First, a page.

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Thread: Walking cane information needed (Updated with Pics)

  1. #1
    Join Date
    May 2009
    Lafayette, Indiana

    Walking cane information needed (Updated with Pics)

    Hello everyone. A couple weeks ago I was involved in an accident and although most of my injuries were minor I did come away with a broken ankle. I've been using crutches to get around on but my Dr. advises me now to start putting weight on my ankle as I learn to walk again. I would like to be able to get rid of my crutches soon and start using a cane. So I think in an effort to keep myself busy I thought I would try to make a walking cane myself. I have been doing some reading about it but most of the projects I've read about use a single solid piece of wood then shaped to size either by hand or turned on a lathe.
    My question for you is do you think a cane would be just as strong if I were to glue up several different contrasting woods together then shaped or turned? I'm thinking maybe walnut or cherry and some other exotic wood in the center? As long as the grain all runs lengthwise wouldn't a glue up be strong enough. I'm just thinking if I'm going to make one I would like it to be special.
    Any ideas or tips?
    Last edited by Tom Baugues; 07-13-2015 at 09:03 PM.
    It's not what you achieve in life...It's what you overcome!

  2. #2
    Join Date
    Dec 2006
    RETIRED(!) in Austintown, Ohio
    Since, typically, long grain glue-ups using modern glues (like Titebond, etc.) are stronger than the woods themselves, your laminated cane ought to be plenty strong enough.

    Lee Valley has some nice cane hardware in their catalogs.
    Jim D.

  3. #3
    Join Date
    May 2009
    Lafayette, Indiana
    Thank you Jim.
    It's not what you achieve in life...It's what you overcome!

  4. #4
    Join Date
    Aug 2007
    Reno NV
    Hey, Heal up soon Tom! Sorry to hear about it, but I'm sure you'll make an awesome stick!
    Programmer - An organism that turns coffee into software.
    If all your friends are exactly like you, What an un-interesting life it must be.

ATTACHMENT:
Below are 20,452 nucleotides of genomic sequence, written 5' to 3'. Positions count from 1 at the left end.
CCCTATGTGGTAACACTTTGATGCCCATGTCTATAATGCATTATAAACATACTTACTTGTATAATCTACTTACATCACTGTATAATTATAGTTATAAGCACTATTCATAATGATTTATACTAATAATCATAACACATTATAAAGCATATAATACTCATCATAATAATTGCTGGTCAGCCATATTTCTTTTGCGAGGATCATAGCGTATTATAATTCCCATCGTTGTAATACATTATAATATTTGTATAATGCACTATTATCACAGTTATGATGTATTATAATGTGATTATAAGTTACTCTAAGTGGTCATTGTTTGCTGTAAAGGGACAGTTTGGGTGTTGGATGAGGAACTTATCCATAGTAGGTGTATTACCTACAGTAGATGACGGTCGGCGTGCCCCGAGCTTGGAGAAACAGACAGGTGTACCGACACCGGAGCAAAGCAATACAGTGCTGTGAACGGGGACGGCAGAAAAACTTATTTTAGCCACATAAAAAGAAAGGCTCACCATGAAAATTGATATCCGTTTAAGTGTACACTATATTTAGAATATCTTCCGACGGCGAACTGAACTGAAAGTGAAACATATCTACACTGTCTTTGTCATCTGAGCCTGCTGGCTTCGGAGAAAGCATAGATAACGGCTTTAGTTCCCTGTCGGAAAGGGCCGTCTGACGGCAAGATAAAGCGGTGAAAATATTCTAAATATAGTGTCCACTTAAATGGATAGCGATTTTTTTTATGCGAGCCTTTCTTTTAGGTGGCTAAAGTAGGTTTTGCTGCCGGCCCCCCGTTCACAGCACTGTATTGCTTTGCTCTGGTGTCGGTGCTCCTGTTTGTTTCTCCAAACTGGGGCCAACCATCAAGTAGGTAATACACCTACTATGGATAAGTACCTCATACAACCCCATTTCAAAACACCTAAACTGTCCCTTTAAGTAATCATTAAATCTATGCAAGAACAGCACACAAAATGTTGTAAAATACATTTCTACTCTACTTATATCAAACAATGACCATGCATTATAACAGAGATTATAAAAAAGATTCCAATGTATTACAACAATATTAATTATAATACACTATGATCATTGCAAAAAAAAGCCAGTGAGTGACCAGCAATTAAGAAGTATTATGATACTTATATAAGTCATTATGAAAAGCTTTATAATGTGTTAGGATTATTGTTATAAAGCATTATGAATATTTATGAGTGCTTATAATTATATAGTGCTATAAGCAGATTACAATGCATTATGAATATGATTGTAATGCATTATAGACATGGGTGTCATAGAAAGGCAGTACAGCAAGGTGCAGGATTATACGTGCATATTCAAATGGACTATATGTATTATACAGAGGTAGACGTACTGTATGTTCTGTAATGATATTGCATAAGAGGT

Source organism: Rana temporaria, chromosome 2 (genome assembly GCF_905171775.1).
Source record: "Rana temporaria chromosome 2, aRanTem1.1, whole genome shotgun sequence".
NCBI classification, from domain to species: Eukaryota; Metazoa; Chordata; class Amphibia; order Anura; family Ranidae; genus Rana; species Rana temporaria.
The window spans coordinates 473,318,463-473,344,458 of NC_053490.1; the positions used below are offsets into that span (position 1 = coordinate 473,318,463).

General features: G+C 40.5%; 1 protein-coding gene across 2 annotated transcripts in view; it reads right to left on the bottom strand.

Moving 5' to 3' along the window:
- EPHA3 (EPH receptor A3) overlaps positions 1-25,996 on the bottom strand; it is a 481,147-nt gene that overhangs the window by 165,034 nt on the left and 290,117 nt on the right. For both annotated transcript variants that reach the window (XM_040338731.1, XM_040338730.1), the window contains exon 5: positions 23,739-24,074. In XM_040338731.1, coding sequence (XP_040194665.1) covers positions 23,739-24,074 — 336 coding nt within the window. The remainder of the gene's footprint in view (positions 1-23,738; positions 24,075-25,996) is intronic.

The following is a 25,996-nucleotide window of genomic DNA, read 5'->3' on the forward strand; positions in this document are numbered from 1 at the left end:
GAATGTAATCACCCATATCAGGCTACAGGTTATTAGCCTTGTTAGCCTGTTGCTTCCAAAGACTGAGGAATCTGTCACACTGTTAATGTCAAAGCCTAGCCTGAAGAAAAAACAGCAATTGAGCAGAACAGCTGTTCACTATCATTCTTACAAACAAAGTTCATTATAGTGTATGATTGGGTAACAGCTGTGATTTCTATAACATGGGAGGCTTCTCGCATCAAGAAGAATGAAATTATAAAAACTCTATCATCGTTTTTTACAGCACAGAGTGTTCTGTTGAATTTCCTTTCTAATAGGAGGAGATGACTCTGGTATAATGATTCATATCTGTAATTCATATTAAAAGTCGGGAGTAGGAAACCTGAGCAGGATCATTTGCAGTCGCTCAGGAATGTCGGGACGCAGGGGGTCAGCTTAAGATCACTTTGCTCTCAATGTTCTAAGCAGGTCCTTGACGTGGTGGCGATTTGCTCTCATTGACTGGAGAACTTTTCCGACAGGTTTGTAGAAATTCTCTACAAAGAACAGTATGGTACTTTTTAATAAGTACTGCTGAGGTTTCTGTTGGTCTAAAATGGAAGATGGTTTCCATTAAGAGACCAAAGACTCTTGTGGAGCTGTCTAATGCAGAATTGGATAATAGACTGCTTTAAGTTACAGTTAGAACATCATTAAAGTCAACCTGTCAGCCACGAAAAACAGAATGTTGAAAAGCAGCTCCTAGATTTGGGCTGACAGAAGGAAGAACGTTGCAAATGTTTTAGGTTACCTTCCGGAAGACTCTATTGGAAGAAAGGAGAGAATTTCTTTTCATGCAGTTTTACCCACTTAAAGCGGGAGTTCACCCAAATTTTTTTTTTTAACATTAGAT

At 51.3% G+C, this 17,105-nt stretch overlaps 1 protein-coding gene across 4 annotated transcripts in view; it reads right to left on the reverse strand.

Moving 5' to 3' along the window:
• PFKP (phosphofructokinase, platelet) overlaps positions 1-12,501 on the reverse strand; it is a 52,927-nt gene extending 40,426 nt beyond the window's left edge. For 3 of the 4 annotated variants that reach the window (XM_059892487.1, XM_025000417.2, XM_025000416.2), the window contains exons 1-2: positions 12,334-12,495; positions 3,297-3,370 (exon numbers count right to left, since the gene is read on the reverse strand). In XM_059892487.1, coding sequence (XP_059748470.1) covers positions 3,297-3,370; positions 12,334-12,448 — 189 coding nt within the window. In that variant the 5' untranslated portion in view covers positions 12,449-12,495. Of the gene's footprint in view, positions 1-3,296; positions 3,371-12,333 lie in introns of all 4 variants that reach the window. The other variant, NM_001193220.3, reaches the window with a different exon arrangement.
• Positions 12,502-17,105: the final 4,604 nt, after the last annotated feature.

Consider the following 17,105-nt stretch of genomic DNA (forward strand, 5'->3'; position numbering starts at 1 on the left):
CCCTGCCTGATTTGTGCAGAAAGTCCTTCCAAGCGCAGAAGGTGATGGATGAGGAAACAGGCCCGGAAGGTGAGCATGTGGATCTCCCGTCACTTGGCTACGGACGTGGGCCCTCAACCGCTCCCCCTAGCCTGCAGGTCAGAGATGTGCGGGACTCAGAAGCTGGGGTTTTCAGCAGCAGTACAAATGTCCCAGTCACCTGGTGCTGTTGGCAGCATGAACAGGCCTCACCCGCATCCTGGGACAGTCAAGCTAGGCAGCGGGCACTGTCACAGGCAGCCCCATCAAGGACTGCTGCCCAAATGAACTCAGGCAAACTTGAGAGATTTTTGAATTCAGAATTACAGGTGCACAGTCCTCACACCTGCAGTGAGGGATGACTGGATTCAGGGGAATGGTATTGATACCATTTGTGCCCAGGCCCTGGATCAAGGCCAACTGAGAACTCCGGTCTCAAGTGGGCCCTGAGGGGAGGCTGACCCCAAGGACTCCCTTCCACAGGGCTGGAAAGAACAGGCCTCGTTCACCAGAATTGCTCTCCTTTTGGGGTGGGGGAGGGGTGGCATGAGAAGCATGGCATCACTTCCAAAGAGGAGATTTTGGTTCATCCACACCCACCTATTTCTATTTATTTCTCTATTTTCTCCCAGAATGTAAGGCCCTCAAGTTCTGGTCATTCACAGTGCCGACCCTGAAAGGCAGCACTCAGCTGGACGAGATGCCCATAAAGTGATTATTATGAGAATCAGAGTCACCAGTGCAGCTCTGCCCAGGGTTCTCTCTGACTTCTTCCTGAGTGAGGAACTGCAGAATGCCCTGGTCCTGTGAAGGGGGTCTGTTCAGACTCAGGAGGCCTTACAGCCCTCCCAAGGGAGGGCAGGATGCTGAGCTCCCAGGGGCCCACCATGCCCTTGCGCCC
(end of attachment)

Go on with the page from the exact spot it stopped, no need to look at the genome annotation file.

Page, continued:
"A door is what a dog is perpetually on the wrong side of" Ogden Nash

  5. #5
    Join Date
    Feb 2008
    S E Washington State
    It was the motor cycle, right? Hope you heal quickly. I have a cane, ready for when or in case. It was my Grandfathers, that my folks gave him when he got feeble enough to need one. That was back in 1946. I have had to use it for a short while when I had back surgery. I know it works.

    Please post what you come up with.
    "We the People ......"

  6. #6
    I have several canes (I got run over 44 years ago). Two have solid shafts, one is acrylic and the one I used most is laminated. Actually, I walked with that cane for three years. In addition, I glued up a walking staff, walnut and maple in a cross pattern. That one went backpacking and hiking for maybe 15 years and is still good to go. The biggest thing to keep the laminates intact is to keep a good rubber tip on it. Also, a stick with no tip can be quite slippery on any solid floor.

  7. #7
    Join Date
    Dec 2006
    Yorktown, Virginia
    Heal quick, Tom. I hope you don't need the services of a cane for very long. I just use a strong branch from a holly tree that I cut just for this purpose years ago. Works great when I need it.

  8. #8
    Join Date
    Oct 2006
    ABQ NM
    Sorry to hear you got banged up. Heal quickly. I'll second Jim's comment about a laminated cane being strong enough. Properly glued, it should be stronger than solid wood.
    When the going gets weird, the weird turn pro. - Hunter S. Thompson
    When the weird get going, they start their own forum. - Vaughn McMillan

  9. #9
    Join Date
    Dec 2007
    Tellico Plains, Tennessee
    I'll add my thoughts to the glue up... I don't think I would do an end to end type of glue up... maybe slats glued together and over lapping the joints.
    Should work just fine and will be a nice looking cane... you'll likely get lots of comments on it.
    Tellico Plains, TN
    My parents taught me to respect my elders, but it's getting harder and harder to find any.
    If you go looking for trouble, it will usually find you.

  10. #10
    Join Date
    Nov 2006
    Mountain Home, Arkansas
    If you want to make something fancy and/or special that is fine. But, for just a temporary cane, hickory ones can be purchased very inexpensively. As for piecing, I have made several using brass couplers and they are fine. But, just glueing end to end is probably an unsafe idea. I have joined end to end using hanger screws then turning the joints smooth. You may glue also for added strength. You can have a lot of fun making canes and walking sticks.
    "Folks is funny critters."

    Think for yourselves and let others enjoy the privilege to do so, too. ~Voltaire

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